A fish out of water

So, one week in to my placement in the Fisheries Administration what have I learnt?


Let’s see shall we…


Well, first of all I now know that I have a direct boss called Sophea and a big cheese boss called Hong Hyi.


After a week of working here I now instantly recognise Sophea when he walks in thanks to the Cheshire cat sized anxious grin he displays every time he is in my presence.


Hong Hyi on the other hand is much more self-assured and offers me no such non-verbal cues to assist me in identifying him.  He does however, have an unruly, straggly mass of under chin hair which has so far saved me from making a ‘do I know you’ faux pas on 2 occasions to date.


Secondly, I know where my office is, how to access it and how to switch on the A/C and light.  I also know it’s actually really just a corridor used to access my neighbour Danith’s office who has seen countless VSO volunteers sit at my desk during his 10+ years in post.


I’ve also discovered 2 clean, un-smelly toilets on my floor and have purchased a bar of Lux soap for each (I wonder if anyone has noticed?).


I know that I work near to a ridiculously opulent shopping centre, akin to the Trafford Centre or Meadow Hell (Sic), where the majority of the stuff on sale costs at least a third of my monthly allowance – so if I’m ever feeling flush and need a new pair of Clarks shoes this is where I will head to.

In fairness, there’s also a really good food court and some nice independent food outlets (as well as Starbucks, Costa and a soon to open Krispy Kreme franchise) so it may become an occasional haunt if I fancy a treat rather than heading home for lunch.


Yesterday, I learnt where my EU team is located (for those of you that don’t know, my placement is funded as part of a massive EU programme supporting the development of fisheries in Cambodia).

Mid-morning the wifi went down. I first knew something was wrong when I heard people talking to each other in the corridor and adjoining offices.  Usually the floor is bathed in a silence, only punctuated by the hum of airconditioners but yesterday it was almost rowdy.  It soon became apparent that the demise of the wifi had led to the staff in the building doing something radical – coming out of their offices and talking to each other.  It seems that, unless you are in a meeting, you generally sit at your desk gazing at goodness knows what on your computer whilst failing to acknowledge anyone else exists.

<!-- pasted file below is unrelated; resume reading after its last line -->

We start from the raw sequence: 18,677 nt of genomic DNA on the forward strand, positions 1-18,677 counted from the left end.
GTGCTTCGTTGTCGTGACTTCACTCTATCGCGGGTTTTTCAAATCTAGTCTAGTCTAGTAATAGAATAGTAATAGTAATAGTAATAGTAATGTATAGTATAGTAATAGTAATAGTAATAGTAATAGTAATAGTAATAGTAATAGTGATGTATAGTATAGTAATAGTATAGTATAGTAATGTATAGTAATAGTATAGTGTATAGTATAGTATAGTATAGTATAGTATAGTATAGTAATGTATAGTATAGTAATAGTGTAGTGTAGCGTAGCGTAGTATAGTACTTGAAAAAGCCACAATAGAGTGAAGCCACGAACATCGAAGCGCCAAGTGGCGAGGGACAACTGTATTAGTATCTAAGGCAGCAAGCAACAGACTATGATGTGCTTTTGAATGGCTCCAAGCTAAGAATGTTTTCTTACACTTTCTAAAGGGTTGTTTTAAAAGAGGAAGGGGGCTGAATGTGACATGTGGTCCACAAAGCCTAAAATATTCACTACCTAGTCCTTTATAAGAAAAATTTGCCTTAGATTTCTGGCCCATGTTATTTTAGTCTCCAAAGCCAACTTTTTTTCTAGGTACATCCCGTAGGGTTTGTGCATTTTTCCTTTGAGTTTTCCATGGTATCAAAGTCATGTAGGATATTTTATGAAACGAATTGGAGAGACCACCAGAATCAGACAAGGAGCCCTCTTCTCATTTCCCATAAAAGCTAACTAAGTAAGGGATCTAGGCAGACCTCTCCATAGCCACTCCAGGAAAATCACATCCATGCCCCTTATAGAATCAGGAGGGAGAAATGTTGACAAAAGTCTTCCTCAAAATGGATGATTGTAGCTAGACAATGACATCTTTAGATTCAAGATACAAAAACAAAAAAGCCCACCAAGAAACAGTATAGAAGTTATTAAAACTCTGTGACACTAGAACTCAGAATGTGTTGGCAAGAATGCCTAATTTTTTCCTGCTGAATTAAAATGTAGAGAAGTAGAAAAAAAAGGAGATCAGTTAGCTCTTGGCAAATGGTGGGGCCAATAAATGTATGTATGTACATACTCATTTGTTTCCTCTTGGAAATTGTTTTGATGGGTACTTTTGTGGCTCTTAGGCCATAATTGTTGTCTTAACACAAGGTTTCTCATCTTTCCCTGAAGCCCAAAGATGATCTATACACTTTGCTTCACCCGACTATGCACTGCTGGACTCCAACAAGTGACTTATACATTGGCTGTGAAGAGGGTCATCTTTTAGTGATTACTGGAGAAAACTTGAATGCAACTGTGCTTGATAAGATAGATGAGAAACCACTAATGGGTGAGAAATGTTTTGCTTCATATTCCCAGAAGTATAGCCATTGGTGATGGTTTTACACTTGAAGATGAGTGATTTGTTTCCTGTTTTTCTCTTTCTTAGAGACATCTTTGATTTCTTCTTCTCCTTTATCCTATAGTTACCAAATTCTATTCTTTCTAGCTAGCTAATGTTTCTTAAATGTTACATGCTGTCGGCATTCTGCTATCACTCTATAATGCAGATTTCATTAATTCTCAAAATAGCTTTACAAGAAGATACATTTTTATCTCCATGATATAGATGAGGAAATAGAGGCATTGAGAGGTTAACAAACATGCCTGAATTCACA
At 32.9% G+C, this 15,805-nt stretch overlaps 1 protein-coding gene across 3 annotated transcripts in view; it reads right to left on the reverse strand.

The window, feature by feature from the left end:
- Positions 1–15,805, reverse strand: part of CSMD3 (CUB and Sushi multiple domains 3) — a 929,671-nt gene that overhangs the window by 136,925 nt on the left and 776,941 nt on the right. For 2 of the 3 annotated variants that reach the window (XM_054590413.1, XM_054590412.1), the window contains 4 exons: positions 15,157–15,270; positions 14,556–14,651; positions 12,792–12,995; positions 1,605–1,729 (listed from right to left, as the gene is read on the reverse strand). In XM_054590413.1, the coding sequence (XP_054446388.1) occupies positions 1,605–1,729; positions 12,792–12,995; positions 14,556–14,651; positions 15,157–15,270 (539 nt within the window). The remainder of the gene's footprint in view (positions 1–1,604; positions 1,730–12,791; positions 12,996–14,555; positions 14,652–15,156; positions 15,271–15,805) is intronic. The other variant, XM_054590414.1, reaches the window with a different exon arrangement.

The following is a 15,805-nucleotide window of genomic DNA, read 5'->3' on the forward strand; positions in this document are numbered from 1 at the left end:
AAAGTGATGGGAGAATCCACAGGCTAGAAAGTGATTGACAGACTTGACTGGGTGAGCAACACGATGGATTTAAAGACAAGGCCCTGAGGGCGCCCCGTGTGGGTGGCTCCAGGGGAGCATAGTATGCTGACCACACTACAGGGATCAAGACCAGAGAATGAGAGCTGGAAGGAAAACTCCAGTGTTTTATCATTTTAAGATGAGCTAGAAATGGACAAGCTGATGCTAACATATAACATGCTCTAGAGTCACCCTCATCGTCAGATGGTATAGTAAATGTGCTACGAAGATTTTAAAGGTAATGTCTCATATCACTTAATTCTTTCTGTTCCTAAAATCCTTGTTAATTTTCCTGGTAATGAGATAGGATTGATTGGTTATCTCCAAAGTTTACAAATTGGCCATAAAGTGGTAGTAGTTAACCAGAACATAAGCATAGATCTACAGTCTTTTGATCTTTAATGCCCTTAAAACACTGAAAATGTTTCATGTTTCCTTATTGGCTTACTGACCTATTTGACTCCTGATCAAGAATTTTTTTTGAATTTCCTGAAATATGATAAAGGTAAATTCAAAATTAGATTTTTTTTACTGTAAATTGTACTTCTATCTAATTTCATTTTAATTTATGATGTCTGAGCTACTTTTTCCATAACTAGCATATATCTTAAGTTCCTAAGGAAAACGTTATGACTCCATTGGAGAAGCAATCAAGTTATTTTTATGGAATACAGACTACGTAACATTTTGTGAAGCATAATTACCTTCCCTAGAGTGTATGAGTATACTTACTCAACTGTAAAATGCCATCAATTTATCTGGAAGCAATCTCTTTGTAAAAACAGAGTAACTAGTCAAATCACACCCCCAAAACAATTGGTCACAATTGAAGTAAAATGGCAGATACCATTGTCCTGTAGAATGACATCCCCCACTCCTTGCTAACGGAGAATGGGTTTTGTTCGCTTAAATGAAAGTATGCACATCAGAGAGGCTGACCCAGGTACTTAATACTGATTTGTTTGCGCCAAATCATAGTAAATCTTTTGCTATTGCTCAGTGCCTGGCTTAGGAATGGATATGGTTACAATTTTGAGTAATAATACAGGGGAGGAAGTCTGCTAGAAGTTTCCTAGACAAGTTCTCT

Anyway, back to my point.  I’d finished my photocopying and needed to read some documents that had been sent to me online.  But with wifi down I joined my counterparts and engaged in this unusual activity… I went for a walk.  Only five minutes across the compound, but a walk none the less and one that led me to the second building in the compound where I had had my initial meeting on Monday.  I popped my head around the first door I came to and asked for Bert (the EU programme co-ordinator) and before I knew it I was in his office drinking 3in1 Nescafe and learning just a little bit more about what we do here.


I have become aware of the vast variety of fish, crabs, other assorted aquatic creatures and plants to be found in the rivers of Cambodia – The Mekong & Ton Le Sap – and also along the coastline.  We have pictures of them everywhere and there is even a rather manky looking fish tank containing some in the entrance to my building.  I’m also aware that there’s a lot of legislation around fisheries, both in Cambodia and worldwide and that in the administration we are working towards achievement of a comprehensive and ambitious 10-year strategic plan.


But beyond this I really don’t have a clue.  I sit at my desk and read things that don’t make a lot of sense.  I can’t ask questions because I’m not quite sure what to ask and I’m not really sure who to ask anyway, I think poor Sophea will implode if I ask him anything more complicated than how to get a bottle of water delivered (this, incidentally, took 2 days and a lot of discussions about lack of budget (I gave up and paid myself in the end)).  It’s true to say that at times I truly do feel like a fish out of water.


Another fish out of water!  I am not alone

But confusion and lack of understanding aside – I’m happy.  Just as in yesterday’s post, I’m developing a rhythm of life to my working day.  Speaking of which, it’s time for lunch so I will bid you farewell and go in search of food and coffee.

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